UK accident solicitors have continued to express their views concerning how personal injury claimants should be compensated. The compensation Row and accident victims have also continued to raise their genuine concerns about how the compensation funds are invested. For instance, a QC who assists seriously injured victims has to make several home visits to see clients. Some of the victims are forced to sleep downstairs since they cannot get up-stairs on their own. Therefore, people who have suffered severe and live-changing injuries need to be compensated well because their capacity to work is affected and they are usually bound to a wheelchair for life. The compensation issues also affect insurers, customers, and families. For instance, a victim who pays higher vehicle insurance premiums needs to be compensated fairly after experiencing severe personal injuries. The main challenge is that stakeholders in the criminal justice system including JSC, MOJ, and accident solicitors have failed to agree on how the victims should be compensated. Brett Dixon, the head of Association of Personal Injury Lawyers, points out the fear factor cannot be ruled out when conversing with a critically injured person and his or her family. Failure to secure sufficient compensations for claimants and their families means that they will lack fundamental finances to meet their basic needs. Most people who get involved in a serious car or road accidents suffer life-changing injuries that adversely affect their capacity to work and provide for their families.Damages from NHS or insurance firms, especially clinical negligence claims, can amount to millions of pounds since calculations are made based on lost earnings, housing needs, and care needs.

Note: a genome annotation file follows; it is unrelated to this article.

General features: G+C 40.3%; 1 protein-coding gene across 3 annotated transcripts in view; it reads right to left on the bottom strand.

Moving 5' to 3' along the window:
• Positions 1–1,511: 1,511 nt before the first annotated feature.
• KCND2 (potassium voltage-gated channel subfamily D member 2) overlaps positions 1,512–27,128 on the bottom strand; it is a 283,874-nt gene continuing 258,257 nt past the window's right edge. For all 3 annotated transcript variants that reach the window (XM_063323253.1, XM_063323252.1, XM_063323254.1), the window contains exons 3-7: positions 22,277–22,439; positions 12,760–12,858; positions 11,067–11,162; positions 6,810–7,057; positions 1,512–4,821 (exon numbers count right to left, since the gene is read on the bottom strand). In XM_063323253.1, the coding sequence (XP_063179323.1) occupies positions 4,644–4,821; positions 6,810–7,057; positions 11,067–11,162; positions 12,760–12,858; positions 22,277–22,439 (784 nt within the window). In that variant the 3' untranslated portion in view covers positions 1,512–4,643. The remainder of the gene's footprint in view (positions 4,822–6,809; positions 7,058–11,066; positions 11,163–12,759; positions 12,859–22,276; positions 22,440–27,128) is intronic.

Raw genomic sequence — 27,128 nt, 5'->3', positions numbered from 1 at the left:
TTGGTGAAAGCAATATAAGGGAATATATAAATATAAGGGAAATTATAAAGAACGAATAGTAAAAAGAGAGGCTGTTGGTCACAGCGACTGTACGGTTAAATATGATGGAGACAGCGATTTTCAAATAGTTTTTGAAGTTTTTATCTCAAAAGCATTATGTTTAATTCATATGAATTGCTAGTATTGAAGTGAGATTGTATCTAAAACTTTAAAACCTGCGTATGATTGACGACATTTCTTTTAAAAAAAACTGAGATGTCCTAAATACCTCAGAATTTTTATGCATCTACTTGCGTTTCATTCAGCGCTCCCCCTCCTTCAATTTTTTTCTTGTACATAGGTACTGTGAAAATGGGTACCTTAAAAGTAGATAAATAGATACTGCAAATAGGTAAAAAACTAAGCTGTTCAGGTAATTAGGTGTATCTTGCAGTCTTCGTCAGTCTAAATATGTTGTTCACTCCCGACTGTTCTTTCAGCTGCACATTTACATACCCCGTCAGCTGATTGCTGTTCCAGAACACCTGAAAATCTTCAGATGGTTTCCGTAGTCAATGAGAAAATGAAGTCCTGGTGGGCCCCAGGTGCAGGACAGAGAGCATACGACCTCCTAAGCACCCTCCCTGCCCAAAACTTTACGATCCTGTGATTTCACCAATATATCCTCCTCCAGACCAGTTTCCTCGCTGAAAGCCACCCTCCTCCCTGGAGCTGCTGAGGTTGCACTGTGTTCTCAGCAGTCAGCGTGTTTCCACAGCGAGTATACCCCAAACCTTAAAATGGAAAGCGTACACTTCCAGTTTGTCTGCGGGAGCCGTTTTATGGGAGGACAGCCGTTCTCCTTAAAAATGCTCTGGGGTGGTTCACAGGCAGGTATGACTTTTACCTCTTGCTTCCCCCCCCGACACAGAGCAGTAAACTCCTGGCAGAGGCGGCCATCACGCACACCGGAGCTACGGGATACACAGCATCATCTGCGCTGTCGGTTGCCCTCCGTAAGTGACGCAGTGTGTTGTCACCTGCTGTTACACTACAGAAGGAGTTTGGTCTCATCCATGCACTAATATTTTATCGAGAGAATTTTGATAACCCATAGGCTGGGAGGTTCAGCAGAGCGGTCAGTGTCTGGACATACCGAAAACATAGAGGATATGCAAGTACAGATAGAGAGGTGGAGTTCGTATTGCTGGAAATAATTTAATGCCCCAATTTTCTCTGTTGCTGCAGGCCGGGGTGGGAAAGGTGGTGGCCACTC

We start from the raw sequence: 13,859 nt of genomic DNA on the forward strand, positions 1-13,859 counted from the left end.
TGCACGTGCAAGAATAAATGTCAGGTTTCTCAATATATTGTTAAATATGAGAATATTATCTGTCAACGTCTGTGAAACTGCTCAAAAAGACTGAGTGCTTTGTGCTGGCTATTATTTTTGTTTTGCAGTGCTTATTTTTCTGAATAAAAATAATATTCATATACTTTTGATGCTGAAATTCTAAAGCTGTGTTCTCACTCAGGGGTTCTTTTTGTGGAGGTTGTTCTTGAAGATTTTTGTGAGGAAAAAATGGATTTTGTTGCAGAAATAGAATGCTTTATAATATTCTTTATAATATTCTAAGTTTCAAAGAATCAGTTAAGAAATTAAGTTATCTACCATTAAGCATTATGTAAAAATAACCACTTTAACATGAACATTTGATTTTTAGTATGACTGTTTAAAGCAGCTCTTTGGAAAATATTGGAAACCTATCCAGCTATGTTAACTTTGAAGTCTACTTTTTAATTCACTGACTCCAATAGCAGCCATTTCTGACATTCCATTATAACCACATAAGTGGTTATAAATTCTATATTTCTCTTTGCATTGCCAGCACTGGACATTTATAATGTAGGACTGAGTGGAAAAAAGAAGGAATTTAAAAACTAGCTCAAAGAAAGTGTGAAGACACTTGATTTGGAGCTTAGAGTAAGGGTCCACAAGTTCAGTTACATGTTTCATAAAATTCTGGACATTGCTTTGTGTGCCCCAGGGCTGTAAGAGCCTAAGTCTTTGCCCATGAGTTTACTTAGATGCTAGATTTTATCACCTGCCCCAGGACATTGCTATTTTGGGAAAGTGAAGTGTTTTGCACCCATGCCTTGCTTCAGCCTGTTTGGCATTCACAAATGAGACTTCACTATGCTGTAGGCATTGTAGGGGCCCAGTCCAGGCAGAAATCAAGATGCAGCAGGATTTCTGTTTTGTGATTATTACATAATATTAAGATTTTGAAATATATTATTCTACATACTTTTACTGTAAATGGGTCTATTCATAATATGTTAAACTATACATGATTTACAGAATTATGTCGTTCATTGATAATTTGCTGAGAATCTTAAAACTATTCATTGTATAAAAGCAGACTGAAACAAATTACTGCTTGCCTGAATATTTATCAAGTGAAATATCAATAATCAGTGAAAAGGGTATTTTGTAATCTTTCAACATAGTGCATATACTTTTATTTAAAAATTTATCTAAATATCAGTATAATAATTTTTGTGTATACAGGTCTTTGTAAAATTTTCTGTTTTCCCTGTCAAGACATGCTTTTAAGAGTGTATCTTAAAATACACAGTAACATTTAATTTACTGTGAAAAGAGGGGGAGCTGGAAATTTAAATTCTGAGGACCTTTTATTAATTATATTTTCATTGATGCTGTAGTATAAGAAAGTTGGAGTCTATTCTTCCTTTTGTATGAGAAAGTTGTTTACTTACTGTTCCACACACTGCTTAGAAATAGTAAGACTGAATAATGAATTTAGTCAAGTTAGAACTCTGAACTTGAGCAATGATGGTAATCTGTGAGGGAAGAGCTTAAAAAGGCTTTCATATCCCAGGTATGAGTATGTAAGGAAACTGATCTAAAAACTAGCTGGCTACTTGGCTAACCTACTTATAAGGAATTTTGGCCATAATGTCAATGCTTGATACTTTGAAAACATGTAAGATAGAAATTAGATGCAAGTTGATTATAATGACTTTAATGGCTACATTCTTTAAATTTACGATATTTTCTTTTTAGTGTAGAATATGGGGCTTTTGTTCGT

Accident solicitors have also affirmed that personal injury claims take an unfairly long period to settle, 7 years or more. The pertinent issue of delayed compensation has been politicised in the recent past but the UK government has supported the view of revising the compensation upward. The Association of Personal Injury Lawyers has decided to file a suit against the government for failure to review the compensation rates as soon as possible. In 2017, the Government launched a consultation forum on how to change and improve the system. The new system is expected to increase the compensation rates. The JSC is calling for sufficient evidence on how claimants invest their funds. The decision involves shifting to the Ogden discount rate and the rate is usually utilised to compute the size of lump-sum damage compensations. Typically, it is a presumption about the ROI or interest that the claimant can expect to realise on the invested funds. The higher the lump-sum compensation the lower the discount rate and vice versa is true. The Ogden rate has remained at 2.5% or many years. Accident solicitors have claimed that that the rate has remained too high in an environment paralysed by a low-interest rate.